This is a collaboration between researchers working at The University of Liverpool, The University of Nottingham, and the Clinical Practice Research Datalink, MHRA, London.
When is the study starting and how long is it expected to run for?
We anticipate that the study will start in January 2013 and run for a total of 30 months.
Who is funding the study?
The study is funded by the National Institute for Health Research (NIHR) Health Technology Assessment programme.
Who is the main contact?
Dr MG (Calum) Semple
Dr Malcolm Semple
Institute of Child Health
University of Liverpool
Alder Hey Children's Hospital
+44 (0)151 252 5440
Real time refinement and validation of criteria and tools used in primary care to aid hospital referral decisions for patients of all ages in the event of surge during an influenza pandemic
Assessment, refinement and validation of triage tools to guide GP referral of patients with influenza like illness during a pandemic in readiness for use should widespread illness exceed health care capacity (surge).
More details can be found at: http://public.ukcrn.org.uk/search/StudyDetail.aspx?StudyID=12827 and http://www.nets.nihr.ac.uk/projects/hta/114622
Protocol can be found at http://www.nets.nihr.ac.uk/__data/assets/pdf_file/0003/81777/PRO-11-46-22.pdf
On 13/07/2015 the overall trial end date was changed from 01/07/2015 to 01/01/2018.
Independent Scientific Advisory Committee for MHRA database research (ISAC), 29/05/2012, ref: 12_043R
Prospective observational analysis
Primary study design
Secondary study design
Non-randomised controlled trial
Patient information sheet
There is no patient information leaflet. There is no requirement for consent on recruitment. The study uses anonymised data harvested from routine consultations recorded by GPs in electronic health care records.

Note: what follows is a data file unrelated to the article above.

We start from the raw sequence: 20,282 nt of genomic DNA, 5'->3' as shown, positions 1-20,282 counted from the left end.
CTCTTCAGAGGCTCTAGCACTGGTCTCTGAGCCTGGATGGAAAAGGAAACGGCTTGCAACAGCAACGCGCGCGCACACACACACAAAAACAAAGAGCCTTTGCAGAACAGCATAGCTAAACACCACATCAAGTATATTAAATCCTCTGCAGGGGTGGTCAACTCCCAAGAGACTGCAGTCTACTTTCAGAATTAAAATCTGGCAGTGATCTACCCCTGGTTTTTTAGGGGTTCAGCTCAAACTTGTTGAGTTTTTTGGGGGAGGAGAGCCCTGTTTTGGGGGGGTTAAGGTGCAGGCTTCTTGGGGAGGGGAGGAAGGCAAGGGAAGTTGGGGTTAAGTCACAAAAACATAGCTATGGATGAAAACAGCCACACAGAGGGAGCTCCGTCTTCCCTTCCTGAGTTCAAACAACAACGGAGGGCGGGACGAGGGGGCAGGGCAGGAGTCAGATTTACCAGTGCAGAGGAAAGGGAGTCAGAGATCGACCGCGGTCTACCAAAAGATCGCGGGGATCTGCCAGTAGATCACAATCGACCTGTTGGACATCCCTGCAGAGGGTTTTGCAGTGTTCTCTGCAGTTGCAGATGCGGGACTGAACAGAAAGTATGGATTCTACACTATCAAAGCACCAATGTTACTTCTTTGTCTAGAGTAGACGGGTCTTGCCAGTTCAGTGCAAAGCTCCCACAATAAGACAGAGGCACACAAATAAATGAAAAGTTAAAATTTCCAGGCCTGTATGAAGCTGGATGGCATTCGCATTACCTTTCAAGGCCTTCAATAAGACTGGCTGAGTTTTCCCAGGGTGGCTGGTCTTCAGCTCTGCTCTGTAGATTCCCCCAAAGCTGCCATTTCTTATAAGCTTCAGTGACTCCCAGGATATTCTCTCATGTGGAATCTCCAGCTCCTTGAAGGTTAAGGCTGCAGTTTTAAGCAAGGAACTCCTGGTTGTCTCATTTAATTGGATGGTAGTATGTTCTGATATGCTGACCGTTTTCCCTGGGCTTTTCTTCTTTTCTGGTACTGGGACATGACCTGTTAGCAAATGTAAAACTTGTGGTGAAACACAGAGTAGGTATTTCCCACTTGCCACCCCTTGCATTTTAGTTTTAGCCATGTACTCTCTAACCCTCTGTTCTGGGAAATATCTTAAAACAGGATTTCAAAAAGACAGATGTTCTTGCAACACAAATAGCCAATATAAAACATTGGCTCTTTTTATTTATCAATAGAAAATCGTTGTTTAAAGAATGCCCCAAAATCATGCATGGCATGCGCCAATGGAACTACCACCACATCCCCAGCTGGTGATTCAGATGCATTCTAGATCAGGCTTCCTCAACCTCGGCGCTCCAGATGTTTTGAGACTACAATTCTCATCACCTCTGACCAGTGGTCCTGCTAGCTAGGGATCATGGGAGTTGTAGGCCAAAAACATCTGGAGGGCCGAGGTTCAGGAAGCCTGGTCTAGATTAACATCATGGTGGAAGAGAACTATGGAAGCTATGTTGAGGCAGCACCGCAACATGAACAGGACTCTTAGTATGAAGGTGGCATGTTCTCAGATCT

Influenza like illness, influenza, seasonal influenza, pandemic influenza
This is an observational study using anonymised data harvested from the electronic records of routine general practice consultations.
Primary outcome measures
1. Hospital admission within 24 hours of GP assessment
2. Death within 30 days of GP assessment (all causes)
Secondary outcome measures
1. GP's decision to refer for hospital admission
2. Any need for augmented level of care during hospital admission i.e. level 2 - High Dependency and level 3 - Intensive/Critical Care, accepting that there are minor differences between paediatric and adult definitions of levels of care
3. Length of hospital stay (stratified >48 hours, ≥6 days & ≥12 days)
Overall trial start date
Overall trial end date
Participant inclusion criteria
All people of all ages presenting to primary care general practitioners with influenza like illness
Target number of participants
Participant exclusion criteria
Does not meet inclusion criteria
Recruitment start date
Recruitment end date
Countries of recruitment
Trial participating centre
Institute of Child Health
University of Liverpool (UK)
c/o David McVey
Senior Contracts Officer
Risk & Compliance
The Waterhouse Building
+44 (0)151 794 8792
NIHR Health Technology Assessment - HTA (UK) ref:11/46/22
Funding Body Type
Funding Body Subtype
Results and Publications
Publication and dissemination plan
Not provided at time of registration
Intention to publish date
Participant level data
Not provided at time of registration
Results - basic reporting
2015 results in: http://www.ncbi.nlm.nih.gov/pubmed/26514069